A Hungarian singer took the First Couple of Hip-Pop to court after hearing her voice at the head of “Drunk In Love.”
“Mitsou’s voice was sampled and digitally manipulated without her permission” for Beyoncé’s Grammy-nominated “Drunk in Love,” the 2014 Manhattan suit charges. Mitsou, whose full name is Mónika Juhász Miczur, released the traditional folk song “Gypsy Life on the Road” in the US in 1997. Mitsou’s vocals dominate 1½ minutes of the 5½-minute song. The rest of the track features Beyoncé’s voice with Jay Z rapping alongside her.
According to the site, Mitsou sued for “unspecified monetary damages,” while claiming “blatant unauthorized use of [her] voice for trade purposes is causing irreparable harm and emotional distress.”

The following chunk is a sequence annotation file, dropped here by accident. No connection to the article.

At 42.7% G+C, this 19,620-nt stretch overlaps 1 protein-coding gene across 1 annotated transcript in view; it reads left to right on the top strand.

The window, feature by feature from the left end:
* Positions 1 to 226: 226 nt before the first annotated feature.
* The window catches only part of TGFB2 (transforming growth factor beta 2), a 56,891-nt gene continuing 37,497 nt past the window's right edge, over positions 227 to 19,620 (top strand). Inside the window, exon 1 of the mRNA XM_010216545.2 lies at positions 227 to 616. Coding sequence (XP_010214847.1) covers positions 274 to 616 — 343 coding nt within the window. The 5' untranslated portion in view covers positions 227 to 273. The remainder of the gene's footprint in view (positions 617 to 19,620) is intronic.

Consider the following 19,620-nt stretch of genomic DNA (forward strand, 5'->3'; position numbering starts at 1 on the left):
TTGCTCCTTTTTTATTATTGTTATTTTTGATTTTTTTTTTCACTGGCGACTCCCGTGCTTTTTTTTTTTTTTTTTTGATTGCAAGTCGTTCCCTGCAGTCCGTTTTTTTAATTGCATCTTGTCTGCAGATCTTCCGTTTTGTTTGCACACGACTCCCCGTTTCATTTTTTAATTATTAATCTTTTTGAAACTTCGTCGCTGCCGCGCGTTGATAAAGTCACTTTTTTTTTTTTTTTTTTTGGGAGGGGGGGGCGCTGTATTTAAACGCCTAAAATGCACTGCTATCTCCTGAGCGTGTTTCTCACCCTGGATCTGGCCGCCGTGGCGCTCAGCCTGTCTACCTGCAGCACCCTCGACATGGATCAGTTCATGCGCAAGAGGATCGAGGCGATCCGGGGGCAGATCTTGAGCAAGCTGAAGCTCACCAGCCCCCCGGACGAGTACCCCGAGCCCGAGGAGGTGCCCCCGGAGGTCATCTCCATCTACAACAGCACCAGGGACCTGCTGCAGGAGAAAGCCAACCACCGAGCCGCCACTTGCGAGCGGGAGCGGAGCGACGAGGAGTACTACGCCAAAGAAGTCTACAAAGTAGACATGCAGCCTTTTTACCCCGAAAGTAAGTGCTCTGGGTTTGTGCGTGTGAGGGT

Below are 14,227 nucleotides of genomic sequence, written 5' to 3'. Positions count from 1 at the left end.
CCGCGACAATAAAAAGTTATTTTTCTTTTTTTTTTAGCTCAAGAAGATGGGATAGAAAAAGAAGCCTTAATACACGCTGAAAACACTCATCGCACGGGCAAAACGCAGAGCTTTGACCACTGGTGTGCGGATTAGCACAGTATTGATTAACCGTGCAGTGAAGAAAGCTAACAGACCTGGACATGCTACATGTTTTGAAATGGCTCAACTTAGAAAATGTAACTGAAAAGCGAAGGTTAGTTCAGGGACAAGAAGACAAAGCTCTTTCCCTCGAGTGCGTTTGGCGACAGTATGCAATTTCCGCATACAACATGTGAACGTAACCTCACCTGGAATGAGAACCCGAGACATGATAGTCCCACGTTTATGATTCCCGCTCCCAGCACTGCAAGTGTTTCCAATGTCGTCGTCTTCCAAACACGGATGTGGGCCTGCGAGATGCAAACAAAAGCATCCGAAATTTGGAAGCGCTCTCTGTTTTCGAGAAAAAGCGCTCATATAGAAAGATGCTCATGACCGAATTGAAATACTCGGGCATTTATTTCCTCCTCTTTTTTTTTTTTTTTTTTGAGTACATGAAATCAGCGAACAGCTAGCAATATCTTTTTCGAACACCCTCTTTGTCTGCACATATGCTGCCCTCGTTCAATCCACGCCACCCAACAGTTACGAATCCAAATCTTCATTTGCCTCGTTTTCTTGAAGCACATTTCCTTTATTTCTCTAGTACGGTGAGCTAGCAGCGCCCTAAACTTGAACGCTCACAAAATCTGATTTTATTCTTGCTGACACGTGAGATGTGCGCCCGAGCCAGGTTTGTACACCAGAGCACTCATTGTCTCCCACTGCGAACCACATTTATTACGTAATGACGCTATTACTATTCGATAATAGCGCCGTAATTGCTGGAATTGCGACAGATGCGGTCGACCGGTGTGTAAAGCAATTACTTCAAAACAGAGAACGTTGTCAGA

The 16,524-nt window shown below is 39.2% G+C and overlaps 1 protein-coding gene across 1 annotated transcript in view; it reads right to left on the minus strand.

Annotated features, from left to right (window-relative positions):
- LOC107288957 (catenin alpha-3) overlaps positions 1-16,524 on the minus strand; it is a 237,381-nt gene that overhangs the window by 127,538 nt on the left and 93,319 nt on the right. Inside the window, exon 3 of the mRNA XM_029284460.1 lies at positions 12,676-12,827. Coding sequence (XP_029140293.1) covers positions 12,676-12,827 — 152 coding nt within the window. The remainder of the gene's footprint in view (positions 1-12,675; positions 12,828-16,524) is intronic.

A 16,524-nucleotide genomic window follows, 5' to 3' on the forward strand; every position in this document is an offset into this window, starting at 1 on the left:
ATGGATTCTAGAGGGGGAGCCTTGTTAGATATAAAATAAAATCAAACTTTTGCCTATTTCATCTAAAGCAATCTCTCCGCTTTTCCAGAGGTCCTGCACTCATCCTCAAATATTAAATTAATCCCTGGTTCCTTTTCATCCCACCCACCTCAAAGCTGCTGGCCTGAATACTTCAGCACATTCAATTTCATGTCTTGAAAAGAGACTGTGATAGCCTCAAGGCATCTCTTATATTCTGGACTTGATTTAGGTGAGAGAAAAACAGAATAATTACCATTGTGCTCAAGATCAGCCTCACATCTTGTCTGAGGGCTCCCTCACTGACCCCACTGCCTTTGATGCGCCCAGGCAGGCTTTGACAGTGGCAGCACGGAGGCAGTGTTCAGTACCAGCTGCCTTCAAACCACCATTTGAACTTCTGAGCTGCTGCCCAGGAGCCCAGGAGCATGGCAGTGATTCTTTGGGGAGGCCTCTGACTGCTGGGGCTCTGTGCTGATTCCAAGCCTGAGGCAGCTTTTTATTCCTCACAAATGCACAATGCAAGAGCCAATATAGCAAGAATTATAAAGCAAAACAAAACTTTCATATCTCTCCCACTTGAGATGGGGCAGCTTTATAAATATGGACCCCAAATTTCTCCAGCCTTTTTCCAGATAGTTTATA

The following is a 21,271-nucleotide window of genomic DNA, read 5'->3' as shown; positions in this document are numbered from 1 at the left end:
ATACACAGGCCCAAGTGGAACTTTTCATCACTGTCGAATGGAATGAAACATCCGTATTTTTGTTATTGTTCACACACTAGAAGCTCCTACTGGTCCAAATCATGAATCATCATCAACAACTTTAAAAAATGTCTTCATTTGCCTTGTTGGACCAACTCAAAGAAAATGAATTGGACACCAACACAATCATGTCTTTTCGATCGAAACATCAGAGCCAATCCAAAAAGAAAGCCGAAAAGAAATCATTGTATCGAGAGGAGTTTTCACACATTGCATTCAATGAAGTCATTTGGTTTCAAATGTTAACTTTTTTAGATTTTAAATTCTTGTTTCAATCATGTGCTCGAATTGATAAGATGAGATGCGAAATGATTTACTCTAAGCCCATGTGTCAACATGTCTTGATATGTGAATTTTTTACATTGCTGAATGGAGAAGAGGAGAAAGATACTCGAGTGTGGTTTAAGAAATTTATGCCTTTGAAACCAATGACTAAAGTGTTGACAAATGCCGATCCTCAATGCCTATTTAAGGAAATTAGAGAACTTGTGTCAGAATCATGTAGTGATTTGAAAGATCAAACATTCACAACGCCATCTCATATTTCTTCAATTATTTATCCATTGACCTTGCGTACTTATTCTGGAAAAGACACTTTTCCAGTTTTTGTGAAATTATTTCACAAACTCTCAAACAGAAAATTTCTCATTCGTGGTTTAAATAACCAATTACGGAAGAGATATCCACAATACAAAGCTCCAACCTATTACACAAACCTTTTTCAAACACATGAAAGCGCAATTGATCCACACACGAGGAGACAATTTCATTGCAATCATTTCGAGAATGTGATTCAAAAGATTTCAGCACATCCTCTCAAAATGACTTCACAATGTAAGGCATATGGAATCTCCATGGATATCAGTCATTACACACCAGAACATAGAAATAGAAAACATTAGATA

Unfortunately, her cased was tossed out because she sued under the state Civil Rights Law, which does not apply to “works of literary and artistic expression.”
Mitsou sued for unspecified monetary damages, claiming the “blatant unauthorized use of [her] voice for trade purposes is causing irreparable harm and emotional distress.”
But Manhattan Supreme Court Justice Cynthia Kern tossed the case because Mitsou was suing under the state Civil Rights Law, which only protects a “name, portrait, picture or voice used for advertising or trade purposes without written consent.”
Kern wrote that “courts have consistently held that Civil Rights Law does not apply to works of literary and artistic expression.
“It is undisputed that the ‘Drunk in Love’ song and video are works of artistic expression and, pursuant to well established law, they are therefore exempted from the Civil Rights Law,” Kern said.
The judge also didn’t buy Mitsou’s argument that the Civil Rights Law applies to the song and video because they were used in HBO ads and a series promoting Beyoncé’s concert tour.
That use “does not vitiate their character as works of artist expression,” Kern wrote.
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SOURCE: PageSix | PHOTO CREDIT: Getty